Dose reconstruction technique using non-rigid registration to evaluate spatial correspondence between high-dose region and late radiation toxicity: A case of tracheobronchial stenosis after external beam radiotherapy combined with endotracheal brachytherapy for tracheal cancer

Kazuma Kobayashi, Naoya Murakami, Koji Inaba, Akihisa Wakita, Satoshi Nakamura, Hiroyuki Okamoto, Jun Sato, Rei Umezawa, Kana Takahashi, Hiroshi Igaki, Yoshinori Ito, Naoyuki Shigematsu, Jun Itami

Research output: Contribution to journalArticlepeer-review

4 Citations (Scopus)

Abstract

Purpose: Small organ subvolume irradiated by a high-dose has been emphasized to be associated with late complication after radiotherapy. Here, we demonstrate a potential use of surface-based, non-rigid registration to investigate how high-dose volume topographically correlates with the location of late radiation morbidity in a case of tracheobronchial radiation stenosis. Material and methods: An algorithm of point set registration was implemented to handle non-rigid registration between contour points on the organ surfaces. The framework estimated the global correspondence between the dose distribution and the varying anatomical structure. We applied it to an 80-year-old man who developed tracheobronchial stenosis 2 years after high-dose-rate endobronchial brachytherapy (HDR-EBT) (24 Gy in 6 Gy fractions) and external beam radiotherapy (EBRT) (40 Gy in 2 Gy fractions) for early-stage tracheal cancer. Results and conclusions: Based on the transformation function computed by the non-rigid registration, irradiated dose distribution was reconstructed on the surface of post-treatment tracheobronchial stenosis. For expressing the equivalent dose in a fractional dose of 2 Gy in HDR-EBT, α/β of linear quadratic model was assumed as 3 Gy for the tracheal bronchus. The tracheobronchial surface irradiated by more than 100 Gyαβ3 tended to develop severe stenosis, which attributed to a more than 50% decrease in the luminal area. The proposed dose reconstruction technique can be a powerful tool to predict late radiation toxicity with spatial consideration.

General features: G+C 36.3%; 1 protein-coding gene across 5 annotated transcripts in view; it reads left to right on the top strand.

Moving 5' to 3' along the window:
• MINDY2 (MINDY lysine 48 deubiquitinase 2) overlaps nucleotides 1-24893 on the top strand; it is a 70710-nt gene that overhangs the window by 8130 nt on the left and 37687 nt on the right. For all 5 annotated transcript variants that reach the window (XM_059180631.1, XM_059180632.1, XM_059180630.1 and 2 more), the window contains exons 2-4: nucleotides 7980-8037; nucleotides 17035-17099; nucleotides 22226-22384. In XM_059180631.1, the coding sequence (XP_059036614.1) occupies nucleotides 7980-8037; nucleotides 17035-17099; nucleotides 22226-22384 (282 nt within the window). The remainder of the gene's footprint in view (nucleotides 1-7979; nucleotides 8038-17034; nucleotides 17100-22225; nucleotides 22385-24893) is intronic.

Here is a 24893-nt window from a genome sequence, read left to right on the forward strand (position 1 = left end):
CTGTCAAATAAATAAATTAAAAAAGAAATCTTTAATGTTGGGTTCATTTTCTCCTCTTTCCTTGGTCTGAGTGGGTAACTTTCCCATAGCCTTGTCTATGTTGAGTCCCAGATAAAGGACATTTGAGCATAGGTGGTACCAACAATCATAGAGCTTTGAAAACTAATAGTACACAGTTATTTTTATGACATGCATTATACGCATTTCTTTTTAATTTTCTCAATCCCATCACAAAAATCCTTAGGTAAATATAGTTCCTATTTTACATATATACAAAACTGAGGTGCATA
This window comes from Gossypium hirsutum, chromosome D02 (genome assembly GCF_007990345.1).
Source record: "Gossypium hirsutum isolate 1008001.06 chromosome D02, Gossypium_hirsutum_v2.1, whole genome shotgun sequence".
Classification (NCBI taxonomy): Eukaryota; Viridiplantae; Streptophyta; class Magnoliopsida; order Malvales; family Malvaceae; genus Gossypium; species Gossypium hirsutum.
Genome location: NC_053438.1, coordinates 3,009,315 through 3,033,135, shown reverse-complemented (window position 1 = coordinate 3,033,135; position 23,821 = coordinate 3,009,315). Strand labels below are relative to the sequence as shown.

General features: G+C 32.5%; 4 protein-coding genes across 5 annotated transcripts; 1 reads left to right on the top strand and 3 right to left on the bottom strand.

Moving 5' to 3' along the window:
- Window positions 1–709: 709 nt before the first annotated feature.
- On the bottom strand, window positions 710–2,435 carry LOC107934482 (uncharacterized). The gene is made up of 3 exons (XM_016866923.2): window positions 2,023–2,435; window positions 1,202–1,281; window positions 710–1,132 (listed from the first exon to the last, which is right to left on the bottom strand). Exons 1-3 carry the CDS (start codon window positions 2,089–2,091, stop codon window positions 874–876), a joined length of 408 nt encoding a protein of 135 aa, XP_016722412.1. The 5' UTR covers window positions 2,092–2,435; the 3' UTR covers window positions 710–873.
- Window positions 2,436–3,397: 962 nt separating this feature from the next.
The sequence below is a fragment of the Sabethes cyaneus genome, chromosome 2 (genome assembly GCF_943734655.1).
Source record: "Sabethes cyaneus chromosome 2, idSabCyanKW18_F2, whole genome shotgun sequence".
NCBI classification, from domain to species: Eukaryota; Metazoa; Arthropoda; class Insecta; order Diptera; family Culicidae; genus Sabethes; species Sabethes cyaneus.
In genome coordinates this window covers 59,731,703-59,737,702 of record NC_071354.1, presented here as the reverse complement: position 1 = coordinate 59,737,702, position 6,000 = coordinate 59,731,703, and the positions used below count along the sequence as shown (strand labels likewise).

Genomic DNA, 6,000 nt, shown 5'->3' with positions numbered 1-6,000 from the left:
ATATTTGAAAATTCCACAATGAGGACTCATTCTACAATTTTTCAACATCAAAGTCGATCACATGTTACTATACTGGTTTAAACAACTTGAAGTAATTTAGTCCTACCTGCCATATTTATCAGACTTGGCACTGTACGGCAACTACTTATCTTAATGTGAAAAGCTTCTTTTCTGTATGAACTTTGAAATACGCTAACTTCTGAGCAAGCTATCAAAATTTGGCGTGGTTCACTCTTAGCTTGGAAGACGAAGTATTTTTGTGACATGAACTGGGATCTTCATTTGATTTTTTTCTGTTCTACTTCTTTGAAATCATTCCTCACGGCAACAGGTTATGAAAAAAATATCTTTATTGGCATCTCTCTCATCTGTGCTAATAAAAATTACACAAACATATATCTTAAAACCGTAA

Original languageEnglish
Pages (from-to)156-163
Number of pages8
JournalJournal of Contemporary Brachytherapy
Volume8
Issue number2
DOIs
Publication statusPublished - 2016
Externally publishedYes

Keywords

  • Image registration
  • Radiation toxicity
  • Tracheal cancer

ASJC Scopus subject areas

  • Oncology
  • Radiology Nuclear Medicine and imaging

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